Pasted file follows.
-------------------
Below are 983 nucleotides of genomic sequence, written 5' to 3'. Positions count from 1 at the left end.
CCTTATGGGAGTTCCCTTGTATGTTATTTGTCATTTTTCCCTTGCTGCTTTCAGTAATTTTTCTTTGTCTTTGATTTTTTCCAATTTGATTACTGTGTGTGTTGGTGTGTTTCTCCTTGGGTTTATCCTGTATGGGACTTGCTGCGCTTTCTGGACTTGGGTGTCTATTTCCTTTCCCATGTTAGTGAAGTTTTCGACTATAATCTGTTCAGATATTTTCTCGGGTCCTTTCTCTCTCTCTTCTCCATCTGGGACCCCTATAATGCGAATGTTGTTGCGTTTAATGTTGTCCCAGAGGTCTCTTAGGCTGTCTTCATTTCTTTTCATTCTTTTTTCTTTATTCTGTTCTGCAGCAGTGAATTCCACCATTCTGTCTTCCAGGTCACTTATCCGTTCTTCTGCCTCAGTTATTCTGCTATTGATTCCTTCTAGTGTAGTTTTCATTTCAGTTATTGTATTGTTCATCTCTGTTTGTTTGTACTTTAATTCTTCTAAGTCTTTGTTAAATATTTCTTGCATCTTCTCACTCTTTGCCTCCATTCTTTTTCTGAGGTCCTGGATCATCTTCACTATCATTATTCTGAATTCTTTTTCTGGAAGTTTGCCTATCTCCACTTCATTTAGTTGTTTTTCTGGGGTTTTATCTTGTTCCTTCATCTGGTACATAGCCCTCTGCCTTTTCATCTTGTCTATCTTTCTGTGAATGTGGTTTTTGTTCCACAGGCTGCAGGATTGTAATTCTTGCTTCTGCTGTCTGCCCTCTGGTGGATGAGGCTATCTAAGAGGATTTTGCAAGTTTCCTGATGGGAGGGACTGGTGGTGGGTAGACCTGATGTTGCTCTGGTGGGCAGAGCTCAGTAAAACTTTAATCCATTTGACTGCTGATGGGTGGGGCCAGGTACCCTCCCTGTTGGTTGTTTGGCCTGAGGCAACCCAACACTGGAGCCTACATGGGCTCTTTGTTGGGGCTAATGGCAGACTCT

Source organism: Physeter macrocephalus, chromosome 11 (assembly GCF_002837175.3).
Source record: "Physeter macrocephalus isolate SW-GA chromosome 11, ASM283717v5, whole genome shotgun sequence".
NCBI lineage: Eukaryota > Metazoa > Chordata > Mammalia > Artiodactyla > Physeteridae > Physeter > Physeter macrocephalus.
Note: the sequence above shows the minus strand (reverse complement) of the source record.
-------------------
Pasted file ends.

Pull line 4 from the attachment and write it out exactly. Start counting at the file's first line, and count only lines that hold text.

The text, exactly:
Source record: "Physeter macrocephalus isolate SW-GA chromosome 11, ASM283717v5, whole genome shotgun sequence".